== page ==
In a few days I’m leaving on big trip: Ten days in Hong Kong. Matt and I are visiting an old friend of his, who’s been living there for a few years. I’m so excited, though I must admit that all this summer travel has really kept me away from my new friends. I encountered this problem last summer too. When you’ve got weddings, family reunions and vacations galore, there’s not much time left to nourish new friendships, which are the very ones that need the extra love (versus the old friendships that pick up where you left off, cliche as it may be). I’m not complaining–I know I’m lucky to take such trips–but lack of PBFF time at home is the one down side. And every time one of my new friends says “where are you going this time??” after extending an invitation I have to decline, I feel a mix of guilt and regret.
Since it’s summer, I’m not the only one off gallivanting around the world. An old friend left this morning for a week in Nicaragua. Solo.
I’ve always been intrigued by solo travel. I once signed up for a yoga retreat by myself. I flew to Tulum, Mexico, for a week of stretching and sunning on the beach with other yogi wannabes. It was a good way to wade into the solo travel waters, as I wouldn’t be with a friend, but I’d be in a specific program with others who signed up for the same activity. I’d meet like-minded people! We’d bond in downward dog and be connected for life!
For me, it didn’t quite work like that. On that first night, Matt showed up, surprised me, and proposed. (I know. Not too shabby.) It was a perfect day and a perfect trip, but it wasn’t the solo travel experience that I had mentally prepared for. I still wonder if I could hack it in the on-your-own world touring. It’s said to be the quickest way to make new friends. I have a friend who travelled alone around South America and would send emails like: “Just met two great Canadian guys on my bus. I’m joining them tonight on the top of a mountain for some camping out and bongo drumming.”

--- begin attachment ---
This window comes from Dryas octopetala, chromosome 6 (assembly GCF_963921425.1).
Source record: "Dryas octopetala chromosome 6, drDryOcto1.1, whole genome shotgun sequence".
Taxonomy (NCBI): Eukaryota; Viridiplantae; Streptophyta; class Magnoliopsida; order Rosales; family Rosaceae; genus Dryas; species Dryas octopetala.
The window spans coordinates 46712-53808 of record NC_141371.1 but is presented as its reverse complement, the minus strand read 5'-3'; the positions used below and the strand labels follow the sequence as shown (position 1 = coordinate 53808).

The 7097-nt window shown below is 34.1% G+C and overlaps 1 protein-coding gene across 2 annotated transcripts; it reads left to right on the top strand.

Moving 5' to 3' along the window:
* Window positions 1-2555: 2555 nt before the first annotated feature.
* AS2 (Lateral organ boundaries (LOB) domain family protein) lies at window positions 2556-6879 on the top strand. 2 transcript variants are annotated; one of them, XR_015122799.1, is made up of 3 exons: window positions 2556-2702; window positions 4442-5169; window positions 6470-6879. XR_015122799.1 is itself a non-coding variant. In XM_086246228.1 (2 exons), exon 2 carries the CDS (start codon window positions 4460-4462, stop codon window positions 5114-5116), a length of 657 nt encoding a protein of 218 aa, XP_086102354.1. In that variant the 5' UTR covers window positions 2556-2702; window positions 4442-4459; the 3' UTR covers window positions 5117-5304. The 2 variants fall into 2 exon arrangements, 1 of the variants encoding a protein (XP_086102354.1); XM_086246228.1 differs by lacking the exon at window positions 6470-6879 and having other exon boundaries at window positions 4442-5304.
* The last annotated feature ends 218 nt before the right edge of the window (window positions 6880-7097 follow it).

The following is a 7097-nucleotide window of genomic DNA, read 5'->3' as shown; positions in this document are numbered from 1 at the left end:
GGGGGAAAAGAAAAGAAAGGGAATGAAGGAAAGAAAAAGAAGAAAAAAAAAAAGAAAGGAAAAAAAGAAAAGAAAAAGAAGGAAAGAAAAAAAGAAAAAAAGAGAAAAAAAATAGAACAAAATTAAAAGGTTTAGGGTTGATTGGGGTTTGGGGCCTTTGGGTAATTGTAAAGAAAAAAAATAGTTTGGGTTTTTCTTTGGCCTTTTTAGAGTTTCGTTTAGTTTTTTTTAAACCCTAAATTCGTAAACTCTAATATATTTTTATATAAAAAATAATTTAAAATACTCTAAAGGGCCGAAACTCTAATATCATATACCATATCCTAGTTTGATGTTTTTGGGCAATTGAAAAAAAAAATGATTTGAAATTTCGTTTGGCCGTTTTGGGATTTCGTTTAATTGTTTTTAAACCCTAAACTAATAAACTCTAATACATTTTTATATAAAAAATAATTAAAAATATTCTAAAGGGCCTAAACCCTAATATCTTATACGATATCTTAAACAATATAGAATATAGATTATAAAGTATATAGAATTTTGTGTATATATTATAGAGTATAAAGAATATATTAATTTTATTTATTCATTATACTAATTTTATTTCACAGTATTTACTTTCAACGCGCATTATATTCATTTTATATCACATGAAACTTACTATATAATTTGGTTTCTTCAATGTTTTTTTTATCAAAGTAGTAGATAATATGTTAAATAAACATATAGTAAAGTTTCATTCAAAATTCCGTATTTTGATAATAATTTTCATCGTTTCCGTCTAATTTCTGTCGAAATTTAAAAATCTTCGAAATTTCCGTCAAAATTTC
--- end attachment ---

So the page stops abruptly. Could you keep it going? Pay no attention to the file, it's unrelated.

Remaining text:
I mean, what?!
When two strangers in a strange land cross paths, it makes sense that they would team up. What makes finding new friends so hard when you move is that everyone else is already settled. They have friends, favorite coffee shops, and full lives. Travelers, if they’re alone, are in the discovery phase, just like you. It’s the perfect breeding ground for friendship. Plus, travel is one of those friendship accelerators. If you travel with someone for one week, it’s as if you’ve know them for one year. On top of that, solo travelers are a self-selecting group of like-minded people, so there’s a good chance you’ll hit it off.
As I write this it occurs to me that perhaps I regret never having experienced the travel-for-one adventure my Nicaragua-bound friend is about to embark upon. As a friend-seeker (I just made that term up but it makes this sound like an actual job!), it feels like a missing piece of the puzzle.
Have you ever travelled alone? Was it the romantic, friend-finding adventure I envision? Or are you, like me, a summer traveller who suddenly loses an entire season with the local friends? Got any tips for picking things up where we left off when I return?